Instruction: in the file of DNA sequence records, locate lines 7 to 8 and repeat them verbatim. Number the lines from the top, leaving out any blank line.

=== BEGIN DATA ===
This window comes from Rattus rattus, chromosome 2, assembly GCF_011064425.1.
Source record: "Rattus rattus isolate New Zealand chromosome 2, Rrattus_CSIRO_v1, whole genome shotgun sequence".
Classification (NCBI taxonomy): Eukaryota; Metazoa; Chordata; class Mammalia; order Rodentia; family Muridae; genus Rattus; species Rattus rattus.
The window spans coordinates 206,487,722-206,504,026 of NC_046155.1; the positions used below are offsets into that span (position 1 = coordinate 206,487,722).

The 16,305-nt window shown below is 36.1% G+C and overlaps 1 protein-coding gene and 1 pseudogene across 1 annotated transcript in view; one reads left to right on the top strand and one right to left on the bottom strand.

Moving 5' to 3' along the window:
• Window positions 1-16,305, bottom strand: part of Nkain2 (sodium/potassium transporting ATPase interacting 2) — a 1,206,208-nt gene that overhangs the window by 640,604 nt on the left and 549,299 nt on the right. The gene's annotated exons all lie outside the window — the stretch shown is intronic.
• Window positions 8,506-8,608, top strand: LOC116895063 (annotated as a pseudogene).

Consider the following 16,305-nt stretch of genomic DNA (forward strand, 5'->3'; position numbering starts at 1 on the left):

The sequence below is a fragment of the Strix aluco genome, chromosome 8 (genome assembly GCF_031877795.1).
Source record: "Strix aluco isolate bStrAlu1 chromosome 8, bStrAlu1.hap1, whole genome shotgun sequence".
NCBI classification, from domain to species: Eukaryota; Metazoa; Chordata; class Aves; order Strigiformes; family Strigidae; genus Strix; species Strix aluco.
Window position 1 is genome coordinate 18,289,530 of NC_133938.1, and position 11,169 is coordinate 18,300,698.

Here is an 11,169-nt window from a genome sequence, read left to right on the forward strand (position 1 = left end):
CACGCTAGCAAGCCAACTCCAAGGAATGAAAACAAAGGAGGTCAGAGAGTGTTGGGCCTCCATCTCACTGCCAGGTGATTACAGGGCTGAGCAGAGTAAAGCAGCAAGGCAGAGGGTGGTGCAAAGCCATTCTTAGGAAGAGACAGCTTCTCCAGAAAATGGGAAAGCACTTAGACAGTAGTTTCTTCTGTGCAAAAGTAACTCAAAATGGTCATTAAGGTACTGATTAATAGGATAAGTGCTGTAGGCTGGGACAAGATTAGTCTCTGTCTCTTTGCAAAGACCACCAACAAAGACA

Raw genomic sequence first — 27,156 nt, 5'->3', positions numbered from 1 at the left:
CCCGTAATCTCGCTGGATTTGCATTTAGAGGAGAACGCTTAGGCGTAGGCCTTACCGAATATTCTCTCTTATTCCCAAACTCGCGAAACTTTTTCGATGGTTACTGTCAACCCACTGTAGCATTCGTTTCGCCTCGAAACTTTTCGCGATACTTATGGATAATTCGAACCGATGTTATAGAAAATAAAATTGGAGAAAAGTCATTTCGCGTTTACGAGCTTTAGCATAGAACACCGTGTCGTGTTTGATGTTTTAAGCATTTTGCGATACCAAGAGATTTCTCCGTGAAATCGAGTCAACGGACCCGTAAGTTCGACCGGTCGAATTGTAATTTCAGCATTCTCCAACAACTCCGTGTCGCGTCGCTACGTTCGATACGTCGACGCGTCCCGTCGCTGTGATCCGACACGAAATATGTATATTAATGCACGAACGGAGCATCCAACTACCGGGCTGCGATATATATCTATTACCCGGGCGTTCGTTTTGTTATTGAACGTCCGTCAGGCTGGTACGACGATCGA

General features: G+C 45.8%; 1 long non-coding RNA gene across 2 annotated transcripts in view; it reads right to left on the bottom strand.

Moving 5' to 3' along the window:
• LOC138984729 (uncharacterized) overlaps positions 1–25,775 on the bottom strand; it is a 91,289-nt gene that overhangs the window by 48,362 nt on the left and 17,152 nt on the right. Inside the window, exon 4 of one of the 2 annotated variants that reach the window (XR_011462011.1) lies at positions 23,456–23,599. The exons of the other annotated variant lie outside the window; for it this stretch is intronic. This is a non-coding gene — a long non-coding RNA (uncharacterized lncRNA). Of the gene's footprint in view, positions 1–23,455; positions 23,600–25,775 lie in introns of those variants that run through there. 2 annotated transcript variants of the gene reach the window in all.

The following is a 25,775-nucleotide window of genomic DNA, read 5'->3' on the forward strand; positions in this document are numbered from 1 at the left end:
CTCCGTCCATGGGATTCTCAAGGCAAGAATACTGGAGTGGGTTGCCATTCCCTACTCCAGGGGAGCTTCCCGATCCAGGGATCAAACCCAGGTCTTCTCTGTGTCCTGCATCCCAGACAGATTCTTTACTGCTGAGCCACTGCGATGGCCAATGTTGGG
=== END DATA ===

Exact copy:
• Window positions 1-16,305, bottom strand: part of Nkain2 (sodium/potassium transporting ATPase interacting 2) — a 1,206,208-nt gene that overhangs the window by 640,604 nt on the left and 549,299 nt on the right. The gene's annotated exons all lie outside the window — the stretch shown is intronic.
• Window positions 8,506-8,608, top strand: LOC116895063 (annotated as a pseudogene).